Resources for managing pest animals in Tasmania

There are a few pest animals in Tasmania which are negatively impacting biodiversity and natural values. The most-discussed pest animals in Tasmania are feral rabbits, feral cats, and feral deer, but there are others.

Here are some links to resources for helping to manage pest animals. The network of dedicated Landcare members and partner organisations hold the potential to help manage pest animals across the state.



Best practice information hub for pest animal management.

There are several resources available on many pest feral species, including rabbits, hares, cats, deer, mice, and some fish and bird species. Most resources are available online, but some guides have been published in print for purchase or download.

Feral Cat Information and Resources

Health Risks

Cats can host a parasite called Toxoplasma which can cause toxoplasmosis. The problems caused by toxoplasmosis can occasionally result in serious health problems for humans, can kill certain species of wildlife (like bandicoot, wombats and wallabies), and have serious implications in the agricultural industry, particularly for sheep.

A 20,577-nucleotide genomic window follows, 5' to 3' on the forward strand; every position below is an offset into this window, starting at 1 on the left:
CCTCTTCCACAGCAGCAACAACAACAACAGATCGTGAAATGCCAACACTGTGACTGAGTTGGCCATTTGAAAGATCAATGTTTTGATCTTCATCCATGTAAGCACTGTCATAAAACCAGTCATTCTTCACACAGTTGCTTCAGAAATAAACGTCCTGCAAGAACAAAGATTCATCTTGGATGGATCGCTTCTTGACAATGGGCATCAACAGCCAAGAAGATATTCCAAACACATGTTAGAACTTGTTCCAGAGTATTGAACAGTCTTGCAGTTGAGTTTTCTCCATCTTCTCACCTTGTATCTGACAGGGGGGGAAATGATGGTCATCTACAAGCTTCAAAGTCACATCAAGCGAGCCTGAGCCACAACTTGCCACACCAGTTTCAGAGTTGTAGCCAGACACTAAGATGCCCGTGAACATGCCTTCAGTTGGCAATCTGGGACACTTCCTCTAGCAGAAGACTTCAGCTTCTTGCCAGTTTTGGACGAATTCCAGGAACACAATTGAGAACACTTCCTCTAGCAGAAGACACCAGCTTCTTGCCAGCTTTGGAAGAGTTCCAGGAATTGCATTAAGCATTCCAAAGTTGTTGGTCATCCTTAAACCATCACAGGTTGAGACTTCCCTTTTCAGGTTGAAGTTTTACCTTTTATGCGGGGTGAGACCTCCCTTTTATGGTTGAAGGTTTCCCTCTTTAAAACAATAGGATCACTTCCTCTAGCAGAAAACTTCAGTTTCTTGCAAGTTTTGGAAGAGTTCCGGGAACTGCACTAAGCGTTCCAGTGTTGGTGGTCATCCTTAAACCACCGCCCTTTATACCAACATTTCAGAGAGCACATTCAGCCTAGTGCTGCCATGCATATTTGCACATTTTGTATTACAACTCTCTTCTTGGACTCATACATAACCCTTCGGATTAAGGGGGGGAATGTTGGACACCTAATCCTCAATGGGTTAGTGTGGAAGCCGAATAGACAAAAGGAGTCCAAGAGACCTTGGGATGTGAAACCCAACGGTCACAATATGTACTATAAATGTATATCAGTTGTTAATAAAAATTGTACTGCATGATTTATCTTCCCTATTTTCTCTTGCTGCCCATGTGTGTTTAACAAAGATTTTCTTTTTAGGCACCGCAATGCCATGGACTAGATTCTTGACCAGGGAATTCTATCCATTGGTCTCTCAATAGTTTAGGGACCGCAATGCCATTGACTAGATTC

We've developed a comprehensive summary of the most recent information and resources on how to responsibly take action on the issue of feral cats (Updated 2022)

Feral Cats: Impact to Action

Tassie Cat - Quick links & resources about cats in the Tasmanian environment. 

Cat Management Working Group

Landcare Tasmania has a Cat Management Working Group, involving people from Landcare Tasmania's Members Council & Staff, cat management experts, and interested Landcare Tasmania Member Groups. If you are interested in contributing, please email [email protected]


Non-Native Ducks - Information and Resources

Did you know that introduced (non-native) ducks can outcompete native ducks? The Pacific Black Duck is at risk of extinction because of non-native Mallards. Find out more through the Derwent Estuary Program and the Pacific Black Duck Conservation Group:


Rainbow Lorikeets - not native to Tasmania